The book, by New Yorker cartoonist Whitney Darrow, Jr., was likely intended as satire, but the satire was so dry it was entirely lost on Auntie Marlo. My god, she thought. This is what she’s going to be reading. This is all there is for her to read. What am I going to do? Then she thought: I’ve got to make something that will obliterate this.
Marlo Thomas, then 34, was taking acting classes with Lee Strasberg in New York and planning her next move. Her TV show, That Girl, had run its course, finishing after five seasons. Thomas’s character, aspiring actress and single girl Anne Marie, had gotten engaged in the final year of the show, but Thomas refused to end the series with a wedding—Thomas was single and proud, and she wanted her character to be as well. She was dating playwright Herb Gardner—she always referred to him in conversation as “Herb-Gardner-my-boyfriend,” spoken as if it was just one word—but was uninterested in getting married.
Thomas’ fruitless Martindale’s shopping trip led her to the idea that her next project ought to be a collection of stories for children that avoided sexual stereotypes and promoted gender equality. She could solicit the stories and record herself reading them. It would be just like the records she and her sister had listened to in their rooms as little girls, but liberated, smarter, modern. She just had to find the stories.
Back in New York, a mutual friend put her in touch with Ursula Nordstrom, the doyenne of children’s publishing who’d edited E.B. White, Maurice Sendak, and Margaret Wise Brown at Harper & Row. Nordstrom sent Thomas out on meetings with a handful of writers. “I told them what I was looking for,” Thomas remembers: “stories that showed boys and girls sharing the world and cooperating together and changing who our role models could be. Breaking down the myths of what girls and boys could do, changing the whole idea of who they could be.” In response, Thomas says, “It was kind of, ‘Roses are red, violets are blue, you can be this, you can do … ’ I thought, This is no good. Kids are too sophisticated; they have rock concerts in their living rooms on television. They weren’t hot enough. They weren’t sassy enough.”
It sounds absurd, but a daily annoyance to millions of Russians did save lives.
A man whose plot to cause carnage on Moscow’s iconic Red Square was thwarted by a spam phone message that prematurely detonated a bomb was sentenced Wednesday to 15 years in jail.
Ilyas Saidov, a member of an underground Islamist group, brought explosives-laden belts disguised as heaters for two female suicide bombers on a bus from his native Dagestan, a southern province in the Caucasus region plagued by almost daily clashes between Islamists and federal forces.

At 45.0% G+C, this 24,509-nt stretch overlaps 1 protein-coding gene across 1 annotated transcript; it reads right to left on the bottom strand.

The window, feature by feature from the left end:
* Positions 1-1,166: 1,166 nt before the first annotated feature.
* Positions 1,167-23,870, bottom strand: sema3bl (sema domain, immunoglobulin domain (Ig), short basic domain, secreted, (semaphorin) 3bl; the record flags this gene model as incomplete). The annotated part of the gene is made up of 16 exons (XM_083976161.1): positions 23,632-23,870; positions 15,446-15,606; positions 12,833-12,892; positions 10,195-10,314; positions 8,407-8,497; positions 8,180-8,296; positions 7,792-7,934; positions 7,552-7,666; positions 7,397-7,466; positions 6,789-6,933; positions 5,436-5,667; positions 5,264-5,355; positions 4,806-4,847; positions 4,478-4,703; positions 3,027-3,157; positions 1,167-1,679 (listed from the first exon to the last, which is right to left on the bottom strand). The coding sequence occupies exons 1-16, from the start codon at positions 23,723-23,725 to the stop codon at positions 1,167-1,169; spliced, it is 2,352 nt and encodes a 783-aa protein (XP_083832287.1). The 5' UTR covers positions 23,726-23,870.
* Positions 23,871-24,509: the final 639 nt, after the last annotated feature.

But just hours before they were to detonate the bombs on New Year’s Eve, 2010, a belt attached to a cellphone exploded after the detonator was activated by a spam message, killing one of the women and prompting the arrest of the other. She was sentenced to 10 years in jail in May.
Steve Benen observes as John McCain Descends Further Into Incoherence.
For those who can’t watch clips online, McCain appeared on Fox News to raise a series of strange complaints, and roll out a truly bizarre new analogy.
“[W]ho changed the talking points that was used by Ambassador Rice? And why? And on what circumstances? Why was reference to Al Qaeda left out? There are so many things that have happened. And the interesting thing is, finally, Neil, we knew within hours of all the details when we got bin Laden in the raid there, every bitty one of them. They are making a movie out of it.
“And here we are 10 weeks later, and finally our ambassador to the United Nations who appeared on every national Sunday show has now said that she gave false information concerning how this tragedy happened as far as the spontaneity of a demonstration triggered by a hateful video.”
But comparing this to the raid on bin Laden’s compound is a special kind of dumb. I realize national security and foreign policy is an issue McCain struggles with, but this isn’t complicated: the bin Laden raid was our idea. It was our mission. We planned it and we executed it. We knew the details “within hours” because, unlike the terrorists’ attack on Benghazi, the raid in Abbottabad was carried out by our guys, not their guys.
Honestly, I’m not sure whether to be annoyed by the senator’s nonsense or feel sorry for him.
Following Hamas’ use of long-range missiles to target Jerusalem and Tel Aviv, National Geographic editors chose to run a partisan article glorifying Palestinian smugglers while ignoring their malignant role in Iran/Hamas’ war against Israel.